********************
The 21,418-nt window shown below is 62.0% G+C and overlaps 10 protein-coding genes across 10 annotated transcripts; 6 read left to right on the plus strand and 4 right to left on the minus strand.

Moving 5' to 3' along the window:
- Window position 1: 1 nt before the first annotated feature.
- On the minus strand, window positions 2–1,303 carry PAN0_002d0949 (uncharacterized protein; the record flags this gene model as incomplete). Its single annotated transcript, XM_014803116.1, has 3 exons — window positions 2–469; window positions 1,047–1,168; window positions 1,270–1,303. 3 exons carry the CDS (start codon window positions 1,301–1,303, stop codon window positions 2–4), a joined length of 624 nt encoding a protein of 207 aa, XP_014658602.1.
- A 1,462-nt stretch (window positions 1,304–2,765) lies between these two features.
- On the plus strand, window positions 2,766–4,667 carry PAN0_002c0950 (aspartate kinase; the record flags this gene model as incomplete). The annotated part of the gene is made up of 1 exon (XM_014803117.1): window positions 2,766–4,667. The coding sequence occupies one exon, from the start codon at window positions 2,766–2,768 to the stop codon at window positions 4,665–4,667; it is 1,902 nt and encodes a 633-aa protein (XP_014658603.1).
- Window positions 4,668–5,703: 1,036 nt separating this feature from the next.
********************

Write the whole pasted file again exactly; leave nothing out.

The 21,418-nt window shown below is 62.0% G+C and overlaps 10 protein-coding genes across 10 annotated transcripts; 6 read left to right on the plus strand and 4 right to left on the minus strand.

Moving 5' to 3' along the window:
- Window position 1: 1 nt before the first annotated feature.
- On the minus strand, window positions 2–1,303 carry PAN0_002d0949 (uncharacterized protein; the record flags this gene model as incomplete). Its single annotated transcript, XM_014803116.1, has 3 exons — window positions 2–469; window positions 1,047–1,168; window positions 1,270–1,303. 3 exons carry the CDS (start codon window positions 1,301–1,303, stop codon window positions 2–4), a joined length of 624 nt encoding a protein of 207 aa, XP_014658602.1.
- A 1,462-nt stretch (window positions 1,304–2,765) lies between these two features.
- On the plus strand, window positions 2,766–4,667 carry PAN0_002c0950 (aspartate kinase; the record flags this gene model as incomplete). The annotated part of the gene is made up of 1 exon (XM_014803117.1): window positions 2,766–4,667. The coding sequence occupies one exon, from the start codon at window positions 2,766–2,768 to the stop codon at window positions 4,665–4,667; it is 1,902 nt and encodes a 633-aa protein (XP_014658603.1).
- Window positions 4,668–5,703: 1,036 nt separating this feature from the next.